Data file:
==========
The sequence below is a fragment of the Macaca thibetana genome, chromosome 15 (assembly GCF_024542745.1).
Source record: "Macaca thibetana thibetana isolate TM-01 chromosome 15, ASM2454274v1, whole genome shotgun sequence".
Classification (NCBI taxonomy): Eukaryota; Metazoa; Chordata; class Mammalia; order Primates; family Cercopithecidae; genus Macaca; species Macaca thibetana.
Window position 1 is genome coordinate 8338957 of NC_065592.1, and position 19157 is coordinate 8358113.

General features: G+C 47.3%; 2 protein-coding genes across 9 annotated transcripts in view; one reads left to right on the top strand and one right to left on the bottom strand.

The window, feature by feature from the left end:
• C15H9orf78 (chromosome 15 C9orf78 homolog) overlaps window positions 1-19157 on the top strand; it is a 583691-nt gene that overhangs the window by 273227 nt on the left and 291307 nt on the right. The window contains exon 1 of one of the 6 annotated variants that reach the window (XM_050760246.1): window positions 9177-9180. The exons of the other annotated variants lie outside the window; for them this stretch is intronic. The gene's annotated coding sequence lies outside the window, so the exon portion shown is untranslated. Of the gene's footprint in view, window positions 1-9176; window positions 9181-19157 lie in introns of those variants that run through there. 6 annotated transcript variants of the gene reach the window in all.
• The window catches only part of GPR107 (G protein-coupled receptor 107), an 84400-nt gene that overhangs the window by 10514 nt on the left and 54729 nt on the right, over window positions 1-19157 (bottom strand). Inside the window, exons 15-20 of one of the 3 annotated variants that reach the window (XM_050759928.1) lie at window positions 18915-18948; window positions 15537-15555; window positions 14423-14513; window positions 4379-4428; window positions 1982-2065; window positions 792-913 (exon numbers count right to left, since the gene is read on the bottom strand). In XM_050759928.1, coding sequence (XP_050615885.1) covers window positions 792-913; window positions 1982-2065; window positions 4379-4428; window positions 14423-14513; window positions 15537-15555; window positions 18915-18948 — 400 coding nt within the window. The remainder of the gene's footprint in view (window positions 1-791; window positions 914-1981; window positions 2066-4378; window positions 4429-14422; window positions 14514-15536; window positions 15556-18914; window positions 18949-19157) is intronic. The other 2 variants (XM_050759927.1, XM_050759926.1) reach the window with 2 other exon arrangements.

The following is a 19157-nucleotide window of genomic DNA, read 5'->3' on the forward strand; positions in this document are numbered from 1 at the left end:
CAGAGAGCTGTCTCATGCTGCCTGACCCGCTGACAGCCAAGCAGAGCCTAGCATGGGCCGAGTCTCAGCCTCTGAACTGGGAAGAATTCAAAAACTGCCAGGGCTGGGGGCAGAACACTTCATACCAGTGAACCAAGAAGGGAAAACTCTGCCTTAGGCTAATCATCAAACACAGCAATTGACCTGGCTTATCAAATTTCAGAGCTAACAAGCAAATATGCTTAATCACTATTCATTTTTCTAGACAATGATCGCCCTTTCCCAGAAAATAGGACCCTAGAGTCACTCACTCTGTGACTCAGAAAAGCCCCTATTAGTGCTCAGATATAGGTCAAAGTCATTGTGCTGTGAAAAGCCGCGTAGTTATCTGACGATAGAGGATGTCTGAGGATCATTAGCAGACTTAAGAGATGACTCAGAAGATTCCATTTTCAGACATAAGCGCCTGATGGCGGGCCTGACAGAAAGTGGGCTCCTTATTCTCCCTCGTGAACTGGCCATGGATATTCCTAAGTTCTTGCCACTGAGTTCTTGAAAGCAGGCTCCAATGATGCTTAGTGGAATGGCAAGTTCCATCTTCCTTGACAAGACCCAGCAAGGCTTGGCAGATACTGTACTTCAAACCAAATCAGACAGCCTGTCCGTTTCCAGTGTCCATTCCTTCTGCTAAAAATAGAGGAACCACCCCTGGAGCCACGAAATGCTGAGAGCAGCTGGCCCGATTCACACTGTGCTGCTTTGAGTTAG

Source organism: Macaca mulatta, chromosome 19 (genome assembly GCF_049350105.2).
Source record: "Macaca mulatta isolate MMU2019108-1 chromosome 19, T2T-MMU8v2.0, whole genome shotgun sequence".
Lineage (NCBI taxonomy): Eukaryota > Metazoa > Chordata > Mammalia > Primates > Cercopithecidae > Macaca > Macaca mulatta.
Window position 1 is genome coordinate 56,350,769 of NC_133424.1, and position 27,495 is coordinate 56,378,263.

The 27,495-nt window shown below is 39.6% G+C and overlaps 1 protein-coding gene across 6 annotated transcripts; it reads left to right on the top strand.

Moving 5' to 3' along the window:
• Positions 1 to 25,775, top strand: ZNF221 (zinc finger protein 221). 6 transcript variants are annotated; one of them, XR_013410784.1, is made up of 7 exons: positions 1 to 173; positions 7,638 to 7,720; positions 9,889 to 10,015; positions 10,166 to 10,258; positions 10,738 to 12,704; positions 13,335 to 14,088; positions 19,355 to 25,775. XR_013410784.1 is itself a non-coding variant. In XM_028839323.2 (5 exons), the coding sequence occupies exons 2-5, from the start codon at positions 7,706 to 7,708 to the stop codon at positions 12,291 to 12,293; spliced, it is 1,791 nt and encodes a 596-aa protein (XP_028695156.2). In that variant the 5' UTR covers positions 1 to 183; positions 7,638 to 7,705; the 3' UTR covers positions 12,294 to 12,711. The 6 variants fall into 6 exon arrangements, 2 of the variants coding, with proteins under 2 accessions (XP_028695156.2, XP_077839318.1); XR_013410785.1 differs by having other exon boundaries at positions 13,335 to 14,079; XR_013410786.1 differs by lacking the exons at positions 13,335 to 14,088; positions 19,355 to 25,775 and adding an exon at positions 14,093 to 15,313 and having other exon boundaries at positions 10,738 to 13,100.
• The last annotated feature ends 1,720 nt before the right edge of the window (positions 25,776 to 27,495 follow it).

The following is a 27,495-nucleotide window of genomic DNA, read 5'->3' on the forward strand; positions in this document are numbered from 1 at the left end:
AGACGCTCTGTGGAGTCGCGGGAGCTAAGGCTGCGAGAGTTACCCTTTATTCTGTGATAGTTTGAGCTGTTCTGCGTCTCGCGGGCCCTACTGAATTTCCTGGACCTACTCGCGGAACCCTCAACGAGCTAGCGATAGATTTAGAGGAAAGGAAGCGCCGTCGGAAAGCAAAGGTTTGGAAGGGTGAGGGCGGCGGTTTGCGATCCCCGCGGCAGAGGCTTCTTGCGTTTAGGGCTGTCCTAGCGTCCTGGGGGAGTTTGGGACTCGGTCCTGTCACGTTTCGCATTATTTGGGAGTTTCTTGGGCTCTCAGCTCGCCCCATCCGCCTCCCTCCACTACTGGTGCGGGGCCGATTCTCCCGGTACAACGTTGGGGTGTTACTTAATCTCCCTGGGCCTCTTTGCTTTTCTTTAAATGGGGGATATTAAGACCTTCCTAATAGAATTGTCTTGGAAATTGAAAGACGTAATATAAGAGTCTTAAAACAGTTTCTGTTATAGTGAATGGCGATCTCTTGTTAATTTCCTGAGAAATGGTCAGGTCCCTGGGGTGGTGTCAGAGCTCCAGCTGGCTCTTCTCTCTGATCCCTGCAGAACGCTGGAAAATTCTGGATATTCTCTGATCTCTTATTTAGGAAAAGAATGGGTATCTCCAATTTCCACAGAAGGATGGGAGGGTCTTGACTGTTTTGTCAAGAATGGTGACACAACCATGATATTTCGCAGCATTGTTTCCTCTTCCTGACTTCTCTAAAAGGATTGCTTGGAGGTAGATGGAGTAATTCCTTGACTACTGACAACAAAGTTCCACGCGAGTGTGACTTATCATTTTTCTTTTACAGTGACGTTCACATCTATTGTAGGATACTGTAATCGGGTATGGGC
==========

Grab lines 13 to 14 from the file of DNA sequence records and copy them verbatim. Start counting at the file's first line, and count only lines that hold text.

Lineage (NCBI taxonomy): Eukaryota > Metazoa > Chordata > Mammalia > Primates > Cercopithecidae > Macaca > Macaca mulatta.
Window position 1 is genome coordinate 56,350,769 of NC_133424.1, and position 27,495 is coordinate 56,378,263.